Now you should be able to adjust the screws you say are pushing against the side of your primary mirror, or the mirror clips holding your mirror in place.  If you have the screws pushing against the side of your mirror, loosen them a half turn or so, such that there is a small gap between your mirror and the ends of the screws.  If you have mirror clips, which "wrap" over the front of the mirror's edge, loosen them such that there is a gap between the underside of the clips and the face of your mirror.  The gap only has to be about the thickness of a couple pieces of paper.  That should relieve the stress in your mirror and make your triangle image go away.

 

Then put your scope back together and recollimate it.  Note: if you have your Newtonian mounted on an equatorial mount, be careful about where it points if you don't have mirror clips to prevent your primary mirror from falling out.  If your scope in on a Dobsonian mount you don't have as much concern- it's unlikely you'll point it lower than horizontal.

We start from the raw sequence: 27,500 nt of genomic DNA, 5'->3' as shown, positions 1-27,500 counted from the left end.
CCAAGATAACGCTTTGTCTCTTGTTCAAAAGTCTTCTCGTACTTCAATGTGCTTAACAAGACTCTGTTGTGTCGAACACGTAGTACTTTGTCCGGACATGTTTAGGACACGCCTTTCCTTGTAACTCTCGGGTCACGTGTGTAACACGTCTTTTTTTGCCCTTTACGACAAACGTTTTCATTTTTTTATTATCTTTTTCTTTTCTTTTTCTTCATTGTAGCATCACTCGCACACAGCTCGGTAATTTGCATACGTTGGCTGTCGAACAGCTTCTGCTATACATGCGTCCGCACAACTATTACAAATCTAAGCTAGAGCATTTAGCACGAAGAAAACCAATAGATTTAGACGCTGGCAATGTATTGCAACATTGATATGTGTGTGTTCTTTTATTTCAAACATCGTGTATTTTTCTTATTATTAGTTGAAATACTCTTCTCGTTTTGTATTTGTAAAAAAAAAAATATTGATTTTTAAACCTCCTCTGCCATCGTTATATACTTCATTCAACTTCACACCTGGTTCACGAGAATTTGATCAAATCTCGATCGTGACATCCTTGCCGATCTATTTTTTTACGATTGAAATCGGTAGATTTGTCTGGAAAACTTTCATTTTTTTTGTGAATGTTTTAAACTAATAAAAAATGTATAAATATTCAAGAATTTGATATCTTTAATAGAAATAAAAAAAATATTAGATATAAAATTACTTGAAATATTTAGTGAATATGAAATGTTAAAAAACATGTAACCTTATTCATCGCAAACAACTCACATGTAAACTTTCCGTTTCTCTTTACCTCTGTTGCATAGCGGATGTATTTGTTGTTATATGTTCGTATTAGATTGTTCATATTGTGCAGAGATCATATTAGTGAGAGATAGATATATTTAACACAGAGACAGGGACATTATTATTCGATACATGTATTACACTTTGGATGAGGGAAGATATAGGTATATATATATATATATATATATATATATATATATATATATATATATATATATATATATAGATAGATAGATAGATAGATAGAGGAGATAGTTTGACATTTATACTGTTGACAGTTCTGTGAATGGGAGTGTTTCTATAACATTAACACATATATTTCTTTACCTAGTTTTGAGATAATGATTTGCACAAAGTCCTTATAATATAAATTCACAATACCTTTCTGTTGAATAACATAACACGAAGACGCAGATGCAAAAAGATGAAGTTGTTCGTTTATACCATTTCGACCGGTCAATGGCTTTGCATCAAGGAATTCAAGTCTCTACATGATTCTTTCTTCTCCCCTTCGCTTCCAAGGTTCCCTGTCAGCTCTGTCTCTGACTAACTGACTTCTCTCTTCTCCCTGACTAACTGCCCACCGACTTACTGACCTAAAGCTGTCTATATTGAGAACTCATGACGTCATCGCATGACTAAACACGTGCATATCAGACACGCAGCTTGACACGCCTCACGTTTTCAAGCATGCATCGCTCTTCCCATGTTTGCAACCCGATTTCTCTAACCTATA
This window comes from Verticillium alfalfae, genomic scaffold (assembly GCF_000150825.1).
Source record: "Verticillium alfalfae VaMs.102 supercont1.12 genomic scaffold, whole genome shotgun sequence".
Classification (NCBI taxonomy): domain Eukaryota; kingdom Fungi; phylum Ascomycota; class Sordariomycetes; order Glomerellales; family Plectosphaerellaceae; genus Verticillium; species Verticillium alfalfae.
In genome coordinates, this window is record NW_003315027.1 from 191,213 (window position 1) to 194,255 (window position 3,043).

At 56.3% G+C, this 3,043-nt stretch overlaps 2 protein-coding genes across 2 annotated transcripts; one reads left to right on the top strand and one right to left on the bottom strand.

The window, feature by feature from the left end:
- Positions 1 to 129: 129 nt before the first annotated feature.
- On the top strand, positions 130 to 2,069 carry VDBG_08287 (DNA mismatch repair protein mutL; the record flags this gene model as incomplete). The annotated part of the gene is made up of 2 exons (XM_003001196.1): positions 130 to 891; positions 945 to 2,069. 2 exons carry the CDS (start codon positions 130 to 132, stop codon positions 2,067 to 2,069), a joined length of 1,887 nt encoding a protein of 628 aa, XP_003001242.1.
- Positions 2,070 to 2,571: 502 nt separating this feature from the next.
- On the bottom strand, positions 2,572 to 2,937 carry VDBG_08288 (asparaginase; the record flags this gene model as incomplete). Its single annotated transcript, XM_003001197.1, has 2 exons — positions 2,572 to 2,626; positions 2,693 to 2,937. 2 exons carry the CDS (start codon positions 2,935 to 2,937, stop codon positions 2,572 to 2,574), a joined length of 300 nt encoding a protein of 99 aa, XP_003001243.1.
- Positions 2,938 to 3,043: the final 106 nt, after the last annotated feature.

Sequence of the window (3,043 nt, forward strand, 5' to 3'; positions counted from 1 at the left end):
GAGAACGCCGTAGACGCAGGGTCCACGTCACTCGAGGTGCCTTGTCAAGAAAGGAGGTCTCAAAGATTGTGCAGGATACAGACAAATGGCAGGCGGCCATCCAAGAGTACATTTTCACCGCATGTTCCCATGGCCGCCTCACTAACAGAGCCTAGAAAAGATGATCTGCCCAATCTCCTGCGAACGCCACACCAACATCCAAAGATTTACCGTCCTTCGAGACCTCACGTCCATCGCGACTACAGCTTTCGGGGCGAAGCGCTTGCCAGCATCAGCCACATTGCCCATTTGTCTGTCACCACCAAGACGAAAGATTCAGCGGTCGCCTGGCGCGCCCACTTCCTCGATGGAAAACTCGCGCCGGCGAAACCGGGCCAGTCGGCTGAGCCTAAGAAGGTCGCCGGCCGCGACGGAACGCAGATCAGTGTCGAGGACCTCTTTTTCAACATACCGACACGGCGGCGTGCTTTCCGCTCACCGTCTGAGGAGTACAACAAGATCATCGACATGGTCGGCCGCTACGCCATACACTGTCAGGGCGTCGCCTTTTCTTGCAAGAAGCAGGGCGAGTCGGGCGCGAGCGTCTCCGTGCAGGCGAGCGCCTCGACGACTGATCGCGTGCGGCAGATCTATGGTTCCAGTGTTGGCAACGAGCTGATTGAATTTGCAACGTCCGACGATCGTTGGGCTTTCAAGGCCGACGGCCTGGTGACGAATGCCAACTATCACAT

Good luck.


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#7 Eddgie

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Posted Yesterday, 03:23 PM

As others have said, the most likely cause is the mirror clips are too tight.  Loosen them and things will be fine. Glass does not deform.  It will spring back.

And while we thing that glass is inflexible, that is not really true. It will bend before braking, but if the pressure is relieved it will want to be flat.

 

And we are dealing with fractions of a wavelength of light here. While glass bends, it does not bend that much before breaking.  In this case though, the deformation is really microscopic.



#8 Asbytec

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Posted Yesterday, 05:26 PM